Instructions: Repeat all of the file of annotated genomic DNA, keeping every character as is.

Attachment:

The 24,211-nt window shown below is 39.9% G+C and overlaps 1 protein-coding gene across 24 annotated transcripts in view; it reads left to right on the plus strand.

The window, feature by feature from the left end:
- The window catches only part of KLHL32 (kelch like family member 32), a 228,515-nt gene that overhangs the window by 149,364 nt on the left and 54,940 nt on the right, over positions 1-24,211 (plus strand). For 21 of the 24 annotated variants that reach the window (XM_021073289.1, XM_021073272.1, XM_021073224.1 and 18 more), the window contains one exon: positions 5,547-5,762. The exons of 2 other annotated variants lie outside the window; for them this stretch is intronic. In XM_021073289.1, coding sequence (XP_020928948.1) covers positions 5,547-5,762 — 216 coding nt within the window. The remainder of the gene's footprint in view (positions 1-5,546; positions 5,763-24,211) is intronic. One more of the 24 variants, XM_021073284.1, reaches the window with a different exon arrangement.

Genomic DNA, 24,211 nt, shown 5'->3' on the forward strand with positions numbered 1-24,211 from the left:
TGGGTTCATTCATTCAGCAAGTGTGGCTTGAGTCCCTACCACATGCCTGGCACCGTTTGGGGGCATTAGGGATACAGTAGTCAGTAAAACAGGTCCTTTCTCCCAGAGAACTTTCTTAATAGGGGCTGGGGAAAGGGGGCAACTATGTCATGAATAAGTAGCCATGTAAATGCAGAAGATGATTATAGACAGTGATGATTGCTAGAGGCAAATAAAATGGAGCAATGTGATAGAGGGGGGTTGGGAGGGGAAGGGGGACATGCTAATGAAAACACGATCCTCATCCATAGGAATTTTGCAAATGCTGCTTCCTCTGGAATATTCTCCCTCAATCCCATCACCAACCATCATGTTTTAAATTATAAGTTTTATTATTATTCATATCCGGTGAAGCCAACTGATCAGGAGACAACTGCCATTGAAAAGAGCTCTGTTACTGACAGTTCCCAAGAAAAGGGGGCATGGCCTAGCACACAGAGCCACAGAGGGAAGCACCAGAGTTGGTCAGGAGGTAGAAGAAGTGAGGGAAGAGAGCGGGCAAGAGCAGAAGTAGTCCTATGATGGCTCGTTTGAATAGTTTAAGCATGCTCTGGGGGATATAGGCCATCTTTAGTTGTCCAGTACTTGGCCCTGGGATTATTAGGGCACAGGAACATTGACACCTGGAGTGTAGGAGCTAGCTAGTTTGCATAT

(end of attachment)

The 24,211-nt window shown below is 39.9% G+C and overlaps 1 protein-coding gene across 24 annotated transcripts in view; it reads left to right on the plus strand.

The window, feature by feature from the left end:
- The window catches only part of KLHL32 (kelch like family member 32), a 228,515-nt gene that overhangs the window by 149,364 nt on the left and 54,940 nt on the right, over positions 1-24,211 (plus strand). For 21 of the 24 annotated variants that reach the window (XM_021073289.1, XM_021073272.1, XM_021073224.1 and 18 more), the window contains one exon: positions 5,547-5,762. The exons of 2 other annotated variants lie outside the window; for them this stretch is intronic. In XM_021073289.1, coding sequence (XP_020928948.1) covers positions 5,547-5,762 — 216 coding nt within the window. The remainder of the gene's footprint in view (positions 1-5,546; positions 5,763-24,211) is intronic. One more of the 24 variants, XM_021073284.1, reaches the window with a different exon arrangement.

Genomic DNA, 24,211 nt, shown 5'->3' on the forward strand with positions numbered 1-24,211 from the left:
TGGGTTCATTCATTCAGCAAGTGTGGCTTGAGTCCCTACCACATGCCTGGCACCGTTTGGGGGCATTAGGGATACAGTAGTCAGTAAAACAGGTCCTTTCTCCCAGAGAACTTTCTTAATAGGGGCTGGGGAAAGGGGGCAACTATGTCATGAATAAGTAGCCATGTAAATGCAGAAGATGATTATAGACAGTGATGATTGCTAGAGGCAAATAAAATGGAGCAATGTGATAGAGGGGGGTTGGGAGGGGAAGGGGGACATGCTAATGAAAACACGATCCTCATCCATAGGAATTTTGCAAATGCTGCTTCCTCTGGAATATTCTCCCTCAATCCCATCACCAACCATCATGTTTTAAATTATAAGTTTTATTATTATTCATATCCGGTGAAGCCAACTGATCAGGAGACAACTGCCATTGAAAAGAGCTCTGTTACTGACAGTTCCCAAGAAAAGGGGGCATGGCCTAGCACACAGAGCCACAGAGGGAAGCACCAGAGTTGGTCAGGAGGTAGAAGAAGTGAGGGAAGAGAGCGGGCAAGAGCAGAAGTAGTCCTATGATGGCTCGTTTGAATAGTTTAAGCATGCTCTGGGGGATATAGGCCATCTTTAGTTGTCCAGTACTTGGCCCTGGGATTATTAGGGCACAGGAACATTGACACCTGGAGTGTAGGAGCTAGCTAGTTTGCATAT